I will never forget this adventure and the lessons I learned from it. They may be helpful to you as well. They are:
- We can’t cling to a bobbing bell buoy for safety. It is anchored in one spot. It tosses us about, throws us off balance and leads nowhere. And eventually fatigue and brain fog will overwhelm us. The bell buoy is a navigational marker that locates us in a specific spot. That’s all. The direction we take from it is our decision.
- All my husband and I had at our disposal were steady nerves, boating and navigational skills, a safe boat, navigational charts, two compasses, and a depth finder to aid us.
- I view the Bible and its revelations about God as my compass, chart, depth finder, GPS, boat, and habitat for my voyage through life.
- They are like bell buoys and road signs that point us toward our destination. How we use them is our choice. Keep in mind that weather conditions, relationships, limitations, health issues, and other constraints and/or pathways need to be part of the larger framework, too.
- Don’t let fear take anchor in your mind. So live, learn and move ahead. Don’t just live.
Milton: Your experiences can be instructive and helpful if we want to apply them. But they don’t provide all the answers to life.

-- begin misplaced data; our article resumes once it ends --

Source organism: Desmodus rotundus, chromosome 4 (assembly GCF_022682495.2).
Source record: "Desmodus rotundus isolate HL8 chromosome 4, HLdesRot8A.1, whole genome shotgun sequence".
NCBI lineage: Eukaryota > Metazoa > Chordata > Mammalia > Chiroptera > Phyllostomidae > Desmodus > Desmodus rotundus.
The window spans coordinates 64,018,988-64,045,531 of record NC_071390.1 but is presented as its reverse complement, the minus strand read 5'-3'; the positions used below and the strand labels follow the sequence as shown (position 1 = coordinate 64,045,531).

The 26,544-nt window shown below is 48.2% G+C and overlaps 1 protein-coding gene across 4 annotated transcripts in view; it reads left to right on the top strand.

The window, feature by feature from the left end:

Anita: You’re right. We must use our minds, keep the faith, and dare to go further than we can see or imagine at any given time.
Thomas: Many of us feel lost in life and don’t know which direction to take. We are not even sure what our destination should be. There are no simple answers to the challenges we face in today’s world. The Bible cannot possibly tell me what decisions I need to make.
Edward: I agree with you Thomas. You need to be careful, very careful. Too many people interpret the Bible from their preferred perspective to justify certain actions, events, and beliefs for which the authors never anticipated or would ever find acceptable. Some people’s use of biblical references fail to understand the overall context from which they are taken.